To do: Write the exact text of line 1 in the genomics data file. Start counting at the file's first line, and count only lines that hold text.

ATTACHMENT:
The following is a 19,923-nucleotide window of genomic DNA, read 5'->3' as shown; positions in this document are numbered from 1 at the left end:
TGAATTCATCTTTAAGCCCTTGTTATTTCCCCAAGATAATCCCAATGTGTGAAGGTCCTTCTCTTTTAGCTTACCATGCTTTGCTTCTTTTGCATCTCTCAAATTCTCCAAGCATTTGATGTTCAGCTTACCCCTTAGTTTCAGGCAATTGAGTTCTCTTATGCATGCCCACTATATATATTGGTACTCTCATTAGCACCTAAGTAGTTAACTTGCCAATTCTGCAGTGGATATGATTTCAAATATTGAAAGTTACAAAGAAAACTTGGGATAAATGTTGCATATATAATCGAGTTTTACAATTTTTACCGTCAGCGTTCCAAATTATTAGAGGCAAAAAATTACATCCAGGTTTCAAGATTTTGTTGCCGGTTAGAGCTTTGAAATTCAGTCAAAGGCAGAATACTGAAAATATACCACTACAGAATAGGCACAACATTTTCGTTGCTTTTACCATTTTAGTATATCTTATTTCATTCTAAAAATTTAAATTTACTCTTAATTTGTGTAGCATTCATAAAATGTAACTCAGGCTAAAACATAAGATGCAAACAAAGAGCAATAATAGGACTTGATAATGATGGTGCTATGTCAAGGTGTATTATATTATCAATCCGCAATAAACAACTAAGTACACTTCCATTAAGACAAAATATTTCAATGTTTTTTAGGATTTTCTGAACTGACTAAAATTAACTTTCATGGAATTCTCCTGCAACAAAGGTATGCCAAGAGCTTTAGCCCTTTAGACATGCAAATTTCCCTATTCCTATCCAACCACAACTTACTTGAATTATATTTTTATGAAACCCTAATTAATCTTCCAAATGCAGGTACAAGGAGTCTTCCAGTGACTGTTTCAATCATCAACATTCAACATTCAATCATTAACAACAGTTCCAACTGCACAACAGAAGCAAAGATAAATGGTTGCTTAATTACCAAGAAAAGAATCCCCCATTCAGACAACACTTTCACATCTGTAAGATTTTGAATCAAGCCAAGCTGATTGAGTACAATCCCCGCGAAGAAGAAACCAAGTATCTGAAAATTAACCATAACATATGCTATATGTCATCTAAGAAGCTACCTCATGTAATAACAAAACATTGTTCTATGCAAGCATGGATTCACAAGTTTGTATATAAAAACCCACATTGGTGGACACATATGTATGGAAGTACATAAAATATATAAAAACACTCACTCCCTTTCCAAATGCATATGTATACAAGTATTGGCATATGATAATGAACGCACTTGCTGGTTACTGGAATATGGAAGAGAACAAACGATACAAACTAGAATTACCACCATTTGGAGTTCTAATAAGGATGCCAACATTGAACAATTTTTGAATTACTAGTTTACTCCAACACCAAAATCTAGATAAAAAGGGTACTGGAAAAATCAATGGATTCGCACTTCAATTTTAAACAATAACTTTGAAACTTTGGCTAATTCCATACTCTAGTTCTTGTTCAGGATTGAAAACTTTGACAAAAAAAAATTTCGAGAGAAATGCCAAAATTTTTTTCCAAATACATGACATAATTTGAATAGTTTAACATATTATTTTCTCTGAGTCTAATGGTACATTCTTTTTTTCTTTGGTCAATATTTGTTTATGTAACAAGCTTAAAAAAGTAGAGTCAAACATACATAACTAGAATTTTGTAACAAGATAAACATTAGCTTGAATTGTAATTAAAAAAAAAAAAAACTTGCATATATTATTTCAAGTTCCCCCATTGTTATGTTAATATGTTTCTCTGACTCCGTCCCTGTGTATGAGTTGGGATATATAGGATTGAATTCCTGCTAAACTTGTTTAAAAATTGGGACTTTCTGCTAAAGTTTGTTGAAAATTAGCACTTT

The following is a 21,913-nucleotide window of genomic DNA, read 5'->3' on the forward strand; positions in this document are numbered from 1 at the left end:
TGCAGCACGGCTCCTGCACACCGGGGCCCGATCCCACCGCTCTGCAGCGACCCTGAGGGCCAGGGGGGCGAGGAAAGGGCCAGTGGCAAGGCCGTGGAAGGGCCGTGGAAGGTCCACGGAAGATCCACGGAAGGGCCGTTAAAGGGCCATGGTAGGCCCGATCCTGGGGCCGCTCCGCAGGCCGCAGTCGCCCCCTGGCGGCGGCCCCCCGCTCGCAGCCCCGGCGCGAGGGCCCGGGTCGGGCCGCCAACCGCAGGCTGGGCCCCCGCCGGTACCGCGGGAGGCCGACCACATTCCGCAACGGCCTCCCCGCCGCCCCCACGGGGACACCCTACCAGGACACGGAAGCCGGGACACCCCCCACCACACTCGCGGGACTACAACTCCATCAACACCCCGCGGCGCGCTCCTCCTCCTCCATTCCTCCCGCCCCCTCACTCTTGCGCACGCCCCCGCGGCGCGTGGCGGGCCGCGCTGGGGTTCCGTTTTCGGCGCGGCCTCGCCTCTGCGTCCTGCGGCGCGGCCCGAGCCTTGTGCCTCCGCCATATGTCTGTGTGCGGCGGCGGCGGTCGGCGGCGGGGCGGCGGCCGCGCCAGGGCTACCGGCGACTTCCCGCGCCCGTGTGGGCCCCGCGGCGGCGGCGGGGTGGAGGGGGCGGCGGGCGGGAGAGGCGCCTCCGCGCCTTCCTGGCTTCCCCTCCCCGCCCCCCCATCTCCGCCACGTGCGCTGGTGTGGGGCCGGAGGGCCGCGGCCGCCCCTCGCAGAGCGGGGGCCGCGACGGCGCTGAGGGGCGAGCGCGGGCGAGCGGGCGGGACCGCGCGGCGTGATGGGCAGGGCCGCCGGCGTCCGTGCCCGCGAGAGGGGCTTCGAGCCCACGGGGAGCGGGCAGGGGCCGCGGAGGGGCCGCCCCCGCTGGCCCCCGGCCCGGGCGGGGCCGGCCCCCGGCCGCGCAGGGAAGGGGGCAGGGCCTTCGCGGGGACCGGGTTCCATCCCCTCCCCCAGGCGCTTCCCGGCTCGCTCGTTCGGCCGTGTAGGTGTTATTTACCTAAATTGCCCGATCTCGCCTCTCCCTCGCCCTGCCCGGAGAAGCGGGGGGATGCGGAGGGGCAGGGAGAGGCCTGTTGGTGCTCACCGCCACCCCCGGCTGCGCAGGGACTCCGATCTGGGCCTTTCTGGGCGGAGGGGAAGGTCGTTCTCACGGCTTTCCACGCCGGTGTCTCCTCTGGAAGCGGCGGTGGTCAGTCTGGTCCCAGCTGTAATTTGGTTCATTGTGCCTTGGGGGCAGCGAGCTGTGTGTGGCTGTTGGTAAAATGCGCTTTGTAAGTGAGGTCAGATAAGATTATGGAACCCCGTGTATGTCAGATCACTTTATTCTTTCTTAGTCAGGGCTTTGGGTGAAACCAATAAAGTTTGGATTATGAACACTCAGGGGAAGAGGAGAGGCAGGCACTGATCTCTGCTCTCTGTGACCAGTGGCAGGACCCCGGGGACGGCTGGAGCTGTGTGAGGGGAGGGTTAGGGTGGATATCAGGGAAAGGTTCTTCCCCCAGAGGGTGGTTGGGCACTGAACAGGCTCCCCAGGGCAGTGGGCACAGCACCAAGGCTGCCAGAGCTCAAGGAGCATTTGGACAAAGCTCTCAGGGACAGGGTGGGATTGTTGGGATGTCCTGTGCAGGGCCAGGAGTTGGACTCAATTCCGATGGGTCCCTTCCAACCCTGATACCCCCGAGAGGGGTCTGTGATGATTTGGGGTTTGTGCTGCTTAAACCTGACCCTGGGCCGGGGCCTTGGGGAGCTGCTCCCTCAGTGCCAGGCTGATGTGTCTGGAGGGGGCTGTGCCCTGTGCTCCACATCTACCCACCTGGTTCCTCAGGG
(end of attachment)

The following is a 19,923-nucleotide window of genomic DNA, read 5'->3' as shown; positions in this document are numbered from 1 at the left end: